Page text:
We are diverse but seek to cross the lines of denominations, churches, and movements in order to learn theological perspectives that have emerged and that are developing in each tradition, yet without necessarily focusing on a search for unity. Some notable sources and discussions we find helpful or worth engaging:

1. Documents by traditions, like Lumen Gentium, Gaudium et Spes, and Dignitatis Humanae from Vatican II.

2. Major thinkers in the field, like John Courtney Murray, Stanley Hauerwas, John Howard Yoder, D. Stephen Long, William Cavanaugh, Rowan Williams, John Milbank, Sally McFague, Kathryn Tanner, Johannes Baptist Metz, James Cone, Gary Dorrien, Reinhold Niebuhr, Gustavo Gutiérrez, Jon Sobrino, Ignacio Ellacuría, Dolores Williams, Dorothy Sölle, Elizabeth Johnson, M. Shawn Copeland, Duncan Forrester, John Atherton, Elaine Graham, Graham Ward, George Newlands, John de Gruchy, Peter Scott, Oliver O’Donovan, Gregory Baum, and more.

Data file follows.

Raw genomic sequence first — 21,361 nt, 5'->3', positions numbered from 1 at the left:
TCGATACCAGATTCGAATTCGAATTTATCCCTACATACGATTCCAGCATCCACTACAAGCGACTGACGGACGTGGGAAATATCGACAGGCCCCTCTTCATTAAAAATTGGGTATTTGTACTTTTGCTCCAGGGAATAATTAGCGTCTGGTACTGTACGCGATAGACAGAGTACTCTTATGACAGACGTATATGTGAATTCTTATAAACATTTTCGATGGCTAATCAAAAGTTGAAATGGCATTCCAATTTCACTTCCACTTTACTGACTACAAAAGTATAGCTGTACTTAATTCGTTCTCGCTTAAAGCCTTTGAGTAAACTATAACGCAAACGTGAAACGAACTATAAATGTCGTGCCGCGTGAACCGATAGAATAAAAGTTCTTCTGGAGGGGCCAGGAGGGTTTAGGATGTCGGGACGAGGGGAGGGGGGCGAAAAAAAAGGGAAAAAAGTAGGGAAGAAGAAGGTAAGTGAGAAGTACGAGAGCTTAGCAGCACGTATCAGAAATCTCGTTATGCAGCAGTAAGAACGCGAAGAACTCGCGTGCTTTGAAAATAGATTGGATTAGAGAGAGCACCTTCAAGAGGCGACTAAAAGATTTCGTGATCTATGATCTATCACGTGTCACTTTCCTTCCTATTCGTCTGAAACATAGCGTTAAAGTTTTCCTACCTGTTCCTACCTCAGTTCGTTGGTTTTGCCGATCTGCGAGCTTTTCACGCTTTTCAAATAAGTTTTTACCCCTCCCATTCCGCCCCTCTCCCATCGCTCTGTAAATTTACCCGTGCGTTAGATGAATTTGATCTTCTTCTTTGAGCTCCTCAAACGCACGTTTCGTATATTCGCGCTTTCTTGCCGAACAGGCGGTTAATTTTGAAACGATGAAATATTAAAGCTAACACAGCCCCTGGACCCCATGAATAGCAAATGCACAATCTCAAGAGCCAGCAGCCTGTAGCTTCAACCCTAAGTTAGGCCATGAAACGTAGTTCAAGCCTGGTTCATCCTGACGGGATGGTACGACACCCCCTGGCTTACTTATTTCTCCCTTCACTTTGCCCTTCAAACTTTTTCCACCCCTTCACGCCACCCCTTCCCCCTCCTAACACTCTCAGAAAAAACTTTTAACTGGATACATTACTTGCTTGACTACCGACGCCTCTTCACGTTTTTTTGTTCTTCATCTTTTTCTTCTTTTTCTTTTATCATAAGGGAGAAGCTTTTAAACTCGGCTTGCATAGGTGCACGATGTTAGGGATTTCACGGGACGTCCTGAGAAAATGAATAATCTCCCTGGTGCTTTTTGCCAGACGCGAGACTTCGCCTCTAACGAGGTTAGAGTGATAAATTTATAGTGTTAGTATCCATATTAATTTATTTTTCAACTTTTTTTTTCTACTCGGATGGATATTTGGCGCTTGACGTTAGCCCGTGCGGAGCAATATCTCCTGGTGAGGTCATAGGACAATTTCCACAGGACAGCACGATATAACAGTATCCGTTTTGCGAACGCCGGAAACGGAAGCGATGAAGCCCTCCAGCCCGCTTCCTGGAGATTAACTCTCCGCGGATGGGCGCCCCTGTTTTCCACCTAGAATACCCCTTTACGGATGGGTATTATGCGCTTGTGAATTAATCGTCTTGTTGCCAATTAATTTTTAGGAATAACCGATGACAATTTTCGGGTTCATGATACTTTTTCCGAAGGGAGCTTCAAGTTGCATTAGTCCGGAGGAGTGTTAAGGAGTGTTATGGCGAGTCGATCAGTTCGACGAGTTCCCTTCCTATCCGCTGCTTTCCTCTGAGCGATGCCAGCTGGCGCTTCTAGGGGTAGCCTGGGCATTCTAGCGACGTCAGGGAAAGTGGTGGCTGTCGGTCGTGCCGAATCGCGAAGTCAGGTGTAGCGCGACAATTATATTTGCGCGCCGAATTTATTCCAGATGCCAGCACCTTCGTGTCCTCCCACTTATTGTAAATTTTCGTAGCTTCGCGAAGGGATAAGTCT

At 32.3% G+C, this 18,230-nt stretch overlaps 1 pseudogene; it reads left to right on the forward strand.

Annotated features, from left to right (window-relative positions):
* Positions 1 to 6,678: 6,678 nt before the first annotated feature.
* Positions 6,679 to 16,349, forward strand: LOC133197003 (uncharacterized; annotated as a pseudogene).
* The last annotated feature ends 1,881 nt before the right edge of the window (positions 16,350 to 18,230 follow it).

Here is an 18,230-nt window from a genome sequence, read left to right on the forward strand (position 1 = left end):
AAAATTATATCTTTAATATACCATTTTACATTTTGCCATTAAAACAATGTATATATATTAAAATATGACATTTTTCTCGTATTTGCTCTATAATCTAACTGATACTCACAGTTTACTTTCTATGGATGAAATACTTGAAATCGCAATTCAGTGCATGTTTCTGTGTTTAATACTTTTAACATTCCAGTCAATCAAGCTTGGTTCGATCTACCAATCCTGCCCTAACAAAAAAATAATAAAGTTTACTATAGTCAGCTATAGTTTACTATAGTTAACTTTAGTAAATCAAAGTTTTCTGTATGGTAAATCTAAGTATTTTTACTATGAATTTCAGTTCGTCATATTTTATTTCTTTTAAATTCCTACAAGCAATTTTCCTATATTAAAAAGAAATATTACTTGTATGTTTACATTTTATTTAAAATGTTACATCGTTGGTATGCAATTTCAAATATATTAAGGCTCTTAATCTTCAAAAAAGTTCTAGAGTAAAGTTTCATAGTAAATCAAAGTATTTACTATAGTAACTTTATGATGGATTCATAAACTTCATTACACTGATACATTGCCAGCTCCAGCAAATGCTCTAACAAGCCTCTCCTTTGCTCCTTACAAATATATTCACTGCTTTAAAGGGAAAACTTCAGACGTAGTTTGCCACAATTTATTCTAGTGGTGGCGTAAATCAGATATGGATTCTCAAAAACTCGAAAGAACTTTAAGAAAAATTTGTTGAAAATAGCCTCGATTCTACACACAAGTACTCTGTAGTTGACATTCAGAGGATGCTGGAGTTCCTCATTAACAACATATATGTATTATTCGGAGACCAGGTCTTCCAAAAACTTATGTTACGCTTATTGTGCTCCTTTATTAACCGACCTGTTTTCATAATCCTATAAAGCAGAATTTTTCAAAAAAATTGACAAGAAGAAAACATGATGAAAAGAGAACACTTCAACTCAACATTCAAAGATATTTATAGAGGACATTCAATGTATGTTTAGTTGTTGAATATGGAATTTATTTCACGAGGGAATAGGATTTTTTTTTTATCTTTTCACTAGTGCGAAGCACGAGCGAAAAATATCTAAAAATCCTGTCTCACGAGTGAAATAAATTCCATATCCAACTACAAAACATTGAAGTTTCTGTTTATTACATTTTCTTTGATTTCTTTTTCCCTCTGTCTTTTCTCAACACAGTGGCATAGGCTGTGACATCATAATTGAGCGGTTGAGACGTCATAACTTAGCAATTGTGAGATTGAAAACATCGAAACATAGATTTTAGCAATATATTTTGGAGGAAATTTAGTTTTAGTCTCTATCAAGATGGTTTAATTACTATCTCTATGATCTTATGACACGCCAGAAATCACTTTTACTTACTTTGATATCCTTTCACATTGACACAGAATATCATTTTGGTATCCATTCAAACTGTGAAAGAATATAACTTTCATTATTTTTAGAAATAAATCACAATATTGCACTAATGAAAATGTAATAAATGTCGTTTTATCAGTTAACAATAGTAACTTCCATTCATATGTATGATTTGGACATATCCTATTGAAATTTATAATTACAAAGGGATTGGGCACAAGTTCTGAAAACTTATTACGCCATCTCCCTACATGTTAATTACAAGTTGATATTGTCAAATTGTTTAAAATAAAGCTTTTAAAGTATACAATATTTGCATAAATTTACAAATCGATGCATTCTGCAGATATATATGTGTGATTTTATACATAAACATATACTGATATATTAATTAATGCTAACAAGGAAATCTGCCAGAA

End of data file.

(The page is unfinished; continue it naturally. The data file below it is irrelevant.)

3. Bibliography on select topics, for instance: ecofeminism and ecotheology, public theology, theological critiques of American exceptionalism, the turn from medieval to modern, and more.

As of now we are focused on sponsoring very specific contributions to intellectual life at Marquette and beyond: events at Marquette like book symposiums, forums, and presentations, and the seminar’s own website to house resources like bibliographies and network with those of similar interests outside of Marquette.